Dronamics, a European drone developer that recently became the world’s first cargo drone airline, has its eyes on the United Arab Emirates as the company prepares to mass-produce its remotely piloted Black Swan cargo freighter and expand operations into international markets. The company's ambitions in the Gulf Gulf region were amplified by an announcement this week of an interline agreement with Qatar Airways, which the parties claim is the world's first such agreement between an international airline and a drone operator.
In a letter of intent (LOI) signed at the Dubai Airshow on November 15, Emirati logistics company Aramex signaled its intent to use Dronamics’s cargo drones for same-day middle-mile and long-range deliveries around the world. The two companies agreed to explore joint deployment opportunities for the remotely piloted aircraft, initially targeting markets in the UAE before broadening their scope to international markets such as South Africa and Australia, according to Dronamics.
On the same day that it inked the deal with Aramex, Dronamics announced a separate joint venture with the UAE’s Strategic Development Fund (SDF) to establish a manufacturing facility for the company’s flagship aircraft in the UAE. SDF is the venture capital arm of Abu Dhabi’s Tawazun Council, which oversees the Gulf State’s sovereign wealth fund. It is also Dronamics’s largest investor, having contributed to a $40 million pre-Series A funding round earlier this year.
“SDF is committed to investing in financially sustainable partnerships that contribute towards building manufacturing and technological capabilities in the UAE,” said SDF managing director and CEO Abdulla Naser Al Jaabari. “Leveraging Dronamics’s pioneering drone technology and the UAE’s logistics ecosystem and advanced infrastructure, this joint venture will bring the manufacturing base of this advanced technological solution that we believe will be a game-changer within the logistics sector for the mid-mile delivery segment.”
The joint venture will finance the construction of the serial production plant, which Dronamics says will “fulfill the global demand and requirements for Dronamics’s international and local customers.” That facility is expected to open in 2025 and will have the capacity to manufacture 300 aircraft per year, according to Dronamics.
Dronamics’s deals with Aramex and SDF arrived on the heels of another LOI it signed with Emirates Post Group (EPD) in October during the official launch of the Smart and Autonomous Vehicles Industry (SAVI) Cluster in Abu Dhabi. EPG has agreed to “explore and trial” cargo delivery services using the Black Swan with the goal of integrating the vehicle into its logistics network. The deal will also provide Dronamics the opportunity to conduct proof-of-concept flight trials in the UAE starting in 2024.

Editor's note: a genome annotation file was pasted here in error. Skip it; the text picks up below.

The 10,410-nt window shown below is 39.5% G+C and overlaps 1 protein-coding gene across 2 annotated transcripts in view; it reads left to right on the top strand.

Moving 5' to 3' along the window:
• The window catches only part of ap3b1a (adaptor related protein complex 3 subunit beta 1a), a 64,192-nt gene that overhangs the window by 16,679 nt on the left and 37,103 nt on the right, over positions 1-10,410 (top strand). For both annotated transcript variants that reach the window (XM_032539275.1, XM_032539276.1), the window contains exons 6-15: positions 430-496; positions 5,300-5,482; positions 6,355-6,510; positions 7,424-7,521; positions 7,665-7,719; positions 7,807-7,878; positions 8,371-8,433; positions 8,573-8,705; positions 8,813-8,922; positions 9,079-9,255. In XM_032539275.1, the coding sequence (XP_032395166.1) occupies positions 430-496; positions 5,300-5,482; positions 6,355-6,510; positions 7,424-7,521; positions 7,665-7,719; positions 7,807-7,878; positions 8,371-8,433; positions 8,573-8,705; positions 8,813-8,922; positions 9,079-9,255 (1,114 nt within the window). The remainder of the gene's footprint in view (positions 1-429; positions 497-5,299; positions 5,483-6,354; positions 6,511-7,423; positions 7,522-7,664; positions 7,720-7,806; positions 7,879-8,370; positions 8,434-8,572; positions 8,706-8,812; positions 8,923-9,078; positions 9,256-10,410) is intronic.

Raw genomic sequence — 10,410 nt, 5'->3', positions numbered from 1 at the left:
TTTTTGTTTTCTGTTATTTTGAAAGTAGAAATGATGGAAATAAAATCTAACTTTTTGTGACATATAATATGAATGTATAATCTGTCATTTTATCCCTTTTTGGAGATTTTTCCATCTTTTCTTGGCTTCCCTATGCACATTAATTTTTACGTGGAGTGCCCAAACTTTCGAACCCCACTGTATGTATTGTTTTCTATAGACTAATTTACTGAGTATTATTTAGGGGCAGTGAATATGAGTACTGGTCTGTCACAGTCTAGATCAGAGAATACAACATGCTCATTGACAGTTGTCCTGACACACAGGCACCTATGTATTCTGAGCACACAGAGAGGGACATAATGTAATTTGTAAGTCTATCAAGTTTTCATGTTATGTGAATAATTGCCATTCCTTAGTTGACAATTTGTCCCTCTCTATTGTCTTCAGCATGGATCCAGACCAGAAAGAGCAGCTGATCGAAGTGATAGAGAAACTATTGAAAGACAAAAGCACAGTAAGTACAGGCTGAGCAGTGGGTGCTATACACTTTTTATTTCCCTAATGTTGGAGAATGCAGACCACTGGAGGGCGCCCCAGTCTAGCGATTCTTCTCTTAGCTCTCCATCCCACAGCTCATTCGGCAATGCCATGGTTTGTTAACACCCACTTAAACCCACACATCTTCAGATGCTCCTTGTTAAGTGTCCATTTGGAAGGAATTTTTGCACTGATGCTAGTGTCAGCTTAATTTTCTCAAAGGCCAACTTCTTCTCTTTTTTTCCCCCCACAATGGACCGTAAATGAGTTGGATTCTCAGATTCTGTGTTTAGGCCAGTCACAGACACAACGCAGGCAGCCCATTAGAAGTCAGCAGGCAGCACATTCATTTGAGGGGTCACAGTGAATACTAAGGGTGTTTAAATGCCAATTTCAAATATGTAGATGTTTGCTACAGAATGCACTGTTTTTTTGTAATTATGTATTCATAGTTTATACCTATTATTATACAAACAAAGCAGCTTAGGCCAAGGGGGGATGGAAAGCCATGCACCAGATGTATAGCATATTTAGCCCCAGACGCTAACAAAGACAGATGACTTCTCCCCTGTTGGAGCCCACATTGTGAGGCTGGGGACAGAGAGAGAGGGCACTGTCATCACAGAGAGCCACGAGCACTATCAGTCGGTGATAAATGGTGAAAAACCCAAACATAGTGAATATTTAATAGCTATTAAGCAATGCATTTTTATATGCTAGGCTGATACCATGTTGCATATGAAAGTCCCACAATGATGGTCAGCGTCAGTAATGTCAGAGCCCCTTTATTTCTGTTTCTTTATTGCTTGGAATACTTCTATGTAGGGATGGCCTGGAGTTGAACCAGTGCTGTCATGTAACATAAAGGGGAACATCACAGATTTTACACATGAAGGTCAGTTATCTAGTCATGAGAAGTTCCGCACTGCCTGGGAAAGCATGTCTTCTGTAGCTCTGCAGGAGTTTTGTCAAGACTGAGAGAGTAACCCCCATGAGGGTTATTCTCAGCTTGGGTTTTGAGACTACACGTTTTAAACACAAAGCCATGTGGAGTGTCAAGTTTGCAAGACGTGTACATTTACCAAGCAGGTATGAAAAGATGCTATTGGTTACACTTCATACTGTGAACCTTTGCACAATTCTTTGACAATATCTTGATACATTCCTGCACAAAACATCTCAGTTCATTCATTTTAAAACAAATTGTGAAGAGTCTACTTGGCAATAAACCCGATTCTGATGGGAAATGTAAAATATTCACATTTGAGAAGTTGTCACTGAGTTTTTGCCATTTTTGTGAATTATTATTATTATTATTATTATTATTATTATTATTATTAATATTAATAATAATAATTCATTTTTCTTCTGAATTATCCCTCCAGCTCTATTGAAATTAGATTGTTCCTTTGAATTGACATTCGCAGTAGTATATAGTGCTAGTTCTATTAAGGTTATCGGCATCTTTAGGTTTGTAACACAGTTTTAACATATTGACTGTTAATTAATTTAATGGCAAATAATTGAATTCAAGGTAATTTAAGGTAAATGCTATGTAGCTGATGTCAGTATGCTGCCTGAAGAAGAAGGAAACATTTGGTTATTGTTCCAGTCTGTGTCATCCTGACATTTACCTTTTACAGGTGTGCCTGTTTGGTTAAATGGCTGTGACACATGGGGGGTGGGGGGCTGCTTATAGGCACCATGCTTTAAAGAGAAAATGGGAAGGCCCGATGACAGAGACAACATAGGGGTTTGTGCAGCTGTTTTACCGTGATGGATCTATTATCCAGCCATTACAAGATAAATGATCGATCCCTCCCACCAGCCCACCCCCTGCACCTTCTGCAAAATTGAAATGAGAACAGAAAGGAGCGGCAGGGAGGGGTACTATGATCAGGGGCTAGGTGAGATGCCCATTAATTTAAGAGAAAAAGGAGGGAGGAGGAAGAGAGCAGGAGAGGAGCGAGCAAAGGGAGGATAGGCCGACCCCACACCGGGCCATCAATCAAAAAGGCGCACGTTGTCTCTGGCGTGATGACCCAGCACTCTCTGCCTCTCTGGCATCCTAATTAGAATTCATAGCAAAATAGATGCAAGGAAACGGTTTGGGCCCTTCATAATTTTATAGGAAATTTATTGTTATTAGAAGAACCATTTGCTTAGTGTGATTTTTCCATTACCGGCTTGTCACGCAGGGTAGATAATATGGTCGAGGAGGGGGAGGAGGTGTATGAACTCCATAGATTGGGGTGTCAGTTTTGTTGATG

The Black Swan is designed to transport up to 350 kilograms (770 pounds) of cargo across distances of up to 2,500 kilometers (1,550 miles) without any pilots on board. According to Dronamics, the remotely piloted vehicle provides a shipping option that is up to 80 percent faster than competing courier services while cutting operating costs in half and reducing carbon emissions by 60 percent. While the aircraft currently runs on gasoline-powered Rotax engines, Dronamics is exploring hydrogen powertrain options for future iterations.
Dronamics was founded in 2014 by Bulgarian brothers Svilen and Konstantin Rangelov, who dreamed of making express cargo deliveries available in remote and underserved areas with limited access to affordable food, medicine, spare parts, and other goods. The Black Swan can take off and land on runways as short as 400 meters (1,300 feet), which means it can utilize small airstrips where traditional cargo airplanes cannot operate.
The company obtained a light UAS operator certificate from the European Union Aviation Safety Agency in May 2022, clearing the company to conduct regularly scheduled delivery flights with its Black Swan drones—including beyond-visual-line-of-sight (BVLOS) operations, which were previously considered too risky for drone deliveries. The Black Swan achieved its first flight tests in May this year. Two months later, Dronamics became the first cargo drone airline to receive official designator codes from the International Air Transport Association (IATA) and the International Civil Aviation Organization (ICAO).
While Dronamics works to establish a foothold in the Gulf States, the company is already planning to launch services in Europe in the coming months, starting with Greece. On November 2, Dronamics announced that its launch customer will be Hellenic Post (ELTA), the Greek national postal service. Initial routes launching in early 2024 will enable same-day delivery services between the mainland and the country's islands. Greece has thousands of small islands, about 300 of which are inhabited.
“Dronamics is on a mission to enable same-day delivery for everyone, everywhere, and joining forces with ELTA helps us move forward in our goal,” said Dronamics co-founder and CEO Svilen Rangelov. “This collaboration is a pivotal step toward empowering communities, bridging distances, and making essential services affordable and accessible for everyone.”
In addition to making plans to operate in Europe and the Gulf States, Dronamics is laying the foundation for a presence in Australia. In August, the company announced that it had appointed the first general manager of its Australian business division: Gavin Gomes, an Australian entrepreneur and pilot. Dronamics has had some presence in Australia since 2020, and the company has a manufacturing agreement with Quickstep Holdings, a major aerospace composite manufacturer in Australia, to help scale up its fleet of the fixed-wing Black Swan aircraft.